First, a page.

This was my biggest test day. The day started early in the morning before the sun came up and went well into the night. The biggest thing that this trip proved to me was that this shirt, as a middle layer, is extremely versatile. In a little bit less than the first mile of hiking (all uphill), I became hot enough to remove the vest. I also unzipped my pant legs a little bit later. I did not remove the Sitka shirt, because I found that when I opened it up, it allowed enough heat to escape to cool me. It has a deep front zipper that unzips to about the bottom of my sternum. To further cool myself, I would push the sleeves up past my elbows. The stretch cuffs held the sleeves in place when I did this, and my arms were able to cool very nicely. I spent the day transitioning from sleeves down/ chest zipped (while resting and eating) to sleeves pushed up/ chest unzipped (while hiking). I did not get to the point where I felt too warm to have the Sitka on, even while carrying a 15 lbs+ (6.8 kg) pack.

At one point during the hike it began to drizzle. It was never a consistent rain, but it was enough that my head got wet when I took my hat off. The moisture was not enough to penetrate the Sitka shirt though, as it beaded up on the outside. This was pretty much expected, since its construction is similar to other synthetic mid-layers that also repel small amounts of water. Regardless, it was nice to not be wet (and also nice to not be cold).

I also noticed that when I was not wearing my pack, I could put my back to the sun and the different material in the back panel (which is black in color) transmitted a nice warm heat to my lower back. This same material kept my back pretty cool and kept me from getting sweaty when I was actually wearing my backpack.

Lastly, I discovered that the pocket on the chest is the perfect size for my camera (a Sony point-and-shoot).

Location: Latta Plantation Park, Charlotte (NC)
Weather: Cloudy, 35-45 F (1.6-7 C), Breezy (5-10 mph/8-16 kph) 50% humidity
Elevation: 659 ft (201 m)
Terrain: fairly even terrain
Other Clothes: Nylon Pants, undershirt, fleece hat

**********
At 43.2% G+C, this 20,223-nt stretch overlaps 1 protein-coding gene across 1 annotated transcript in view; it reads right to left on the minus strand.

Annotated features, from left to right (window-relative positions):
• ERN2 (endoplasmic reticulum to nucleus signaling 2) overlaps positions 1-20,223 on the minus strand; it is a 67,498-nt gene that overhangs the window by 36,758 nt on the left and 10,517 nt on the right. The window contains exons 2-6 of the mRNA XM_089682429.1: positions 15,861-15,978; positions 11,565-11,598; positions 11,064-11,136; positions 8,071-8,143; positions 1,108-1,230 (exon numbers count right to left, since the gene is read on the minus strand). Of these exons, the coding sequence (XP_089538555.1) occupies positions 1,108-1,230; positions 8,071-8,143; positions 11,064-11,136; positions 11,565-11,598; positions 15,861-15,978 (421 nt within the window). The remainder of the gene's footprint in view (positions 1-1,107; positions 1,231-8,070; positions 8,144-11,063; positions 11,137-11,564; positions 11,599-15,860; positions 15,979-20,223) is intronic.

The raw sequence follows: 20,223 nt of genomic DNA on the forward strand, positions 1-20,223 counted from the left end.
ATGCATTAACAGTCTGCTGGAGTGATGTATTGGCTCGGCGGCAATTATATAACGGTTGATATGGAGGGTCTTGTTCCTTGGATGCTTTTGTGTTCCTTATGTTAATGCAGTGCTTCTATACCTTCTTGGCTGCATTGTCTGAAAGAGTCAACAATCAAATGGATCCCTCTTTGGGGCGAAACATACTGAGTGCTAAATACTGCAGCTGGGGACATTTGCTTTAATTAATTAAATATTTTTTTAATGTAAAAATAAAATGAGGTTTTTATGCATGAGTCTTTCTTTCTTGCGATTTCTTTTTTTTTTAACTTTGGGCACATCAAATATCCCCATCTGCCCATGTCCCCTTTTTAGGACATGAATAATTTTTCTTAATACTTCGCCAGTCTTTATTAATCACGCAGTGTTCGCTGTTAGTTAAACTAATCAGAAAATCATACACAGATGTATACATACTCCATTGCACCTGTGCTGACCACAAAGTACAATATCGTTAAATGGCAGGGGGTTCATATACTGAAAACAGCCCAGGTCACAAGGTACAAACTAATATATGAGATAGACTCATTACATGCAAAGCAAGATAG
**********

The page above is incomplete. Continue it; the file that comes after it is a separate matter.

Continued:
Activity: Orienteering

This was a pretty low key orienteering experience. Thorns were at a minimum. We did walk through some more brush-like forest. The Sitka Traverse did not snag on anything. The shirt did not keep me warm in the wind, because it is not windproof. Once in the woods though, the wind was at a minimum, so I was fine. I left the shirt zipped all the way up and the sleeves pulled down the entire time.


The first time I washed and dried the Sitka shirt, it began pilling pretty badly. It came out of the dryer with a lot of lint on it and some of the seams have become very fuzzy. I wouldn't say that I have been rough on the shirt at all (I have not run through thorns, yet) and it still seems to be getting ready to come apart on me. It has not failed yet, but it does not look anything like the new piece of clothing that it basically is.


Becoming Fuzzy

I was interested in how well the smell feature of this shirt would work. As I mentieond, I have not washed it much (2 times). The shirt is beginning to smell a little like it has been worn. Considering how much use it has gotten since its last washing though, I would say it is doing a good job of masking how much sweat it has in it.

From my application:

Wind Resistant?
How wind resistant is this shirt? Will I feel wind coming through the zipper? Its a tight fitting piece of clothing,
but will I feel wind blowing up from below?
- As I mentioned, this shirt is indeed not wind resistant. I don't have to worry about wind through the zipper, because wind comes through everything. Because it is a nice tight fitting piece of clothing, I don't get wind blowing up under it, but I get wind blowing right through it. So, it is not much better.

Deep chest zipper for ventilation? Will that chest-zipper really let me open up to keep cool? Or will I have to
wear something else altogether?
- The deep chest zipper works very well for me. I can unzip that thing as far as it goes and it really changes the amount of heat I am holding in. It works just as well as advertised.

Easy range of motion?
Will this shirt be restricting? or will it's 4-way stretching really give me the freedom to do whatever?
- The stretch in this shirt does well. I do not feel restricted in my motions, but I do feel as though the shirt is close to my body, where I want it.

Holes in sleeve feature
Will this hand arrangement impair my ability to use my hands though?
- When I wear my fingers through the sleeves, my use of hands is not impaired. However, the sleeves do not keep my hand any warmer, so it does not seem to serve it's purpose.

Other Questions:
Is it waterproof? Will it shed water well enough for light rain use
without a jacket? With a jacket, do I end up sweating too much
inside to make it worthwhile?
- It is water resistant. I have not worn it in a torrential downpour yet.

How tough is the fabric? Can I run through a patch of thorns, or
will that shred it?
- As I mentioned, the fabric seems to be coming apart. I have not run through thorns with it yet.